We all do experience the intense extremes of the climate—it could be too hot in noontime until the afternoon but it could be too cold in the evening until late night. However, based on the current weather and climate system that our country has, it feels like it’s always humid.
The Philippine Atmospheric Geophysical and Astronomical Services Administration (PAGASA) said that on Friday, the 21st of June, 2019, people in the country will be experiencing the longest daytime during the summer solstice—this year.
What is Summer Solstice?
In definition, a solstice occurs when the Sun’s highest position is reached in the sky. What this does is that it appears that the day is longer than the usual. The Summer Solstice is known to be the day in the year where the day is longer and the night is shorter.
As per PAGASA’s notice, the summer solstice will fall on Friday at exactly 11:54 P.M. This was, according to them, based on their astronomical diary.
This is the time when the sun attains its greatest declination of +23.5 degrees and passes directly overhead at noon for all observers at latitude 23.5 degrees north, which is known as the tropic of cancer.”
I know, we were all flabbergasted when we heard and read about PAGASA’s notice. What’s up with all those latitude and degrees that we don’t understand—all we know is that on that day, the day will be longer than the night which connotates that on that day, the sun might set longer than the usual.
If there’s a summer solstice, then there’s also, of course, a winter solstice. The winter solstice occurs every December and as opposed to summer solstice, the winter solstice is the exact opposite—it is when the night is longer than the day.
This event marks the start of the apparent southward movement of the sun in the ecliptic.”
If you’re not a fan of weather, climate, and astrology, then you might not care too much about this but this is a once-in-a-year sort of thing and is one of nature’s ways in letting us know that it has its miracles.
Is it just going to happen in the Philippines?
You might be dumbfounded but no; it happens to every country across the globe. In fact, they might have their own news about it. So, even if people from all over the planet are under different time zones, they will experience the same longest day on the 21st of June 2019.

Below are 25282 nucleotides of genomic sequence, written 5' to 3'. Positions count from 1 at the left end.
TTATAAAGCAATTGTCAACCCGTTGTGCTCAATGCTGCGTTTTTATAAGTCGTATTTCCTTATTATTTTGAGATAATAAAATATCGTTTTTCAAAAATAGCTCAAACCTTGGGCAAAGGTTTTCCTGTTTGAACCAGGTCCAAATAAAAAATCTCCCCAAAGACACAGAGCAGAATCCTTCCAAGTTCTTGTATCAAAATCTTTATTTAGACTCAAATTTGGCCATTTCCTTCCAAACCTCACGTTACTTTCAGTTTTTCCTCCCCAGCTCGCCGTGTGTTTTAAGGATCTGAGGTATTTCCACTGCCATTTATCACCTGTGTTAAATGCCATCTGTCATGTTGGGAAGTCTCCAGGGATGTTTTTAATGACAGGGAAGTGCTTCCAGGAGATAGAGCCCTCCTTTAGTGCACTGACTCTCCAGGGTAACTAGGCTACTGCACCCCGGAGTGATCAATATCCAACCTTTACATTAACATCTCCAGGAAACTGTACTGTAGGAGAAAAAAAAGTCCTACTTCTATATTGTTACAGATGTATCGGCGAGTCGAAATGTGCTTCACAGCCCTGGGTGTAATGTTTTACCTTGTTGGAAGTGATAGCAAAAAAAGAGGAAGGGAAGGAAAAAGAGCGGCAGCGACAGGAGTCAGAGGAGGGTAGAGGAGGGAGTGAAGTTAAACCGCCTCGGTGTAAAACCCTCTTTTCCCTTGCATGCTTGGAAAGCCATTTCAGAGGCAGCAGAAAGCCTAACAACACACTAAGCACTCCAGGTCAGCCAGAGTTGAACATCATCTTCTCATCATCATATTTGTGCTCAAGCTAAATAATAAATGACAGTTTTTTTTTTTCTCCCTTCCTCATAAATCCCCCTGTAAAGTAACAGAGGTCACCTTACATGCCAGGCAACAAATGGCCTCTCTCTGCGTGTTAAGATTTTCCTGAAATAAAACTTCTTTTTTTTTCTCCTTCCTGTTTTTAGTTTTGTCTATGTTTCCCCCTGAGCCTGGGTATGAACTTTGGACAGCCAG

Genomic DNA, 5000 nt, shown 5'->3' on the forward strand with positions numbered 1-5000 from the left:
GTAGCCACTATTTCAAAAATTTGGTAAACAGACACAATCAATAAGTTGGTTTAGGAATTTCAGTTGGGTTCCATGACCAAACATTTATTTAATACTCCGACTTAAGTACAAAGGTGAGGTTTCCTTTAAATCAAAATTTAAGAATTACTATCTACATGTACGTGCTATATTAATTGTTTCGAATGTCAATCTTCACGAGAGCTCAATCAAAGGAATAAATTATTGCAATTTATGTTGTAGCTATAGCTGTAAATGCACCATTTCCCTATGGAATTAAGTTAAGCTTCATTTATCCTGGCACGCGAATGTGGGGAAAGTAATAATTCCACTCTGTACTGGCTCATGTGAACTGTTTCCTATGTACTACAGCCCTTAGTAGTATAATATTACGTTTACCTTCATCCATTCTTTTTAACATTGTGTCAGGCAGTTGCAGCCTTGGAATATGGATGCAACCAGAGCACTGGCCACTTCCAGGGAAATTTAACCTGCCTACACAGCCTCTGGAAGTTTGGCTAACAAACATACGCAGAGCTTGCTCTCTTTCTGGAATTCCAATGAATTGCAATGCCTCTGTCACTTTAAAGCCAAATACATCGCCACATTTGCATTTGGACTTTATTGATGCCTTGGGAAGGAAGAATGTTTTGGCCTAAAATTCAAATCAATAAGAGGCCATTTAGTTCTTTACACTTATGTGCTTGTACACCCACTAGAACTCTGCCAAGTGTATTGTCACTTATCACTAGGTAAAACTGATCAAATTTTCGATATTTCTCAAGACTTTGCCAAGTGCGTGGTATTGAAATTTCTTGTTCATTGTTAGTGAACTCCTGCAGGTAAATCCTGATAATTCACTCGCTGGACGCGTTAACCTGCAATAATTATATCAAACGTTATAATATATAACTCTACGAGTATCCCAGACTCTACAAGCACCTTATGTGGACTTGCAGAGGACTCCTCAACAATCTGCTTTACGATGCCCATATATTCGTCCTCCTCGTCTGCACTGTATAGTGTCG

Is it always June 21, 2019?
A follow-up question people might be thinking of is if the longest day always falls at this date—the answer is no; this year, it’s on the 21st but next year, depending on what the astronomical calendar and what the situation is, it could be different.
ThoughtCo. said that every year, it always falls on the 21st of June or, a few days around it. Although this statement was made, we still cannot be so sure that it will fall on this very date every year. However, since we live in different cities and time zones, it might have differences in terms of when the solstice will fall.
For instance, in Tokyo, Sunrise will start at 4:25 A.M. and sunset will be around 7:01 P.M. in New York City, sunrise will start at 5:24 A.M. and sunset will be at 8:31 P.M. So, we can therefore conclude that the differences would just be on the time when the sunset, sunrise, and daytime would be.
Last year the longest day fell on the same date—21st of June 2018. However, next year, we still cannot be too sure.
Have you ever heard of an occurrence when there is a long day? Well, the summer solstice, as a matter of fact, is known to be the longest day in a year!
Anticipate it and see how nature projects its beauty and power. If you have friends from other countries, continents, and time zones, ask them to show you how beautiful this could get because Western cities like in New York and Anchorage will be observing a sunset much later than usual.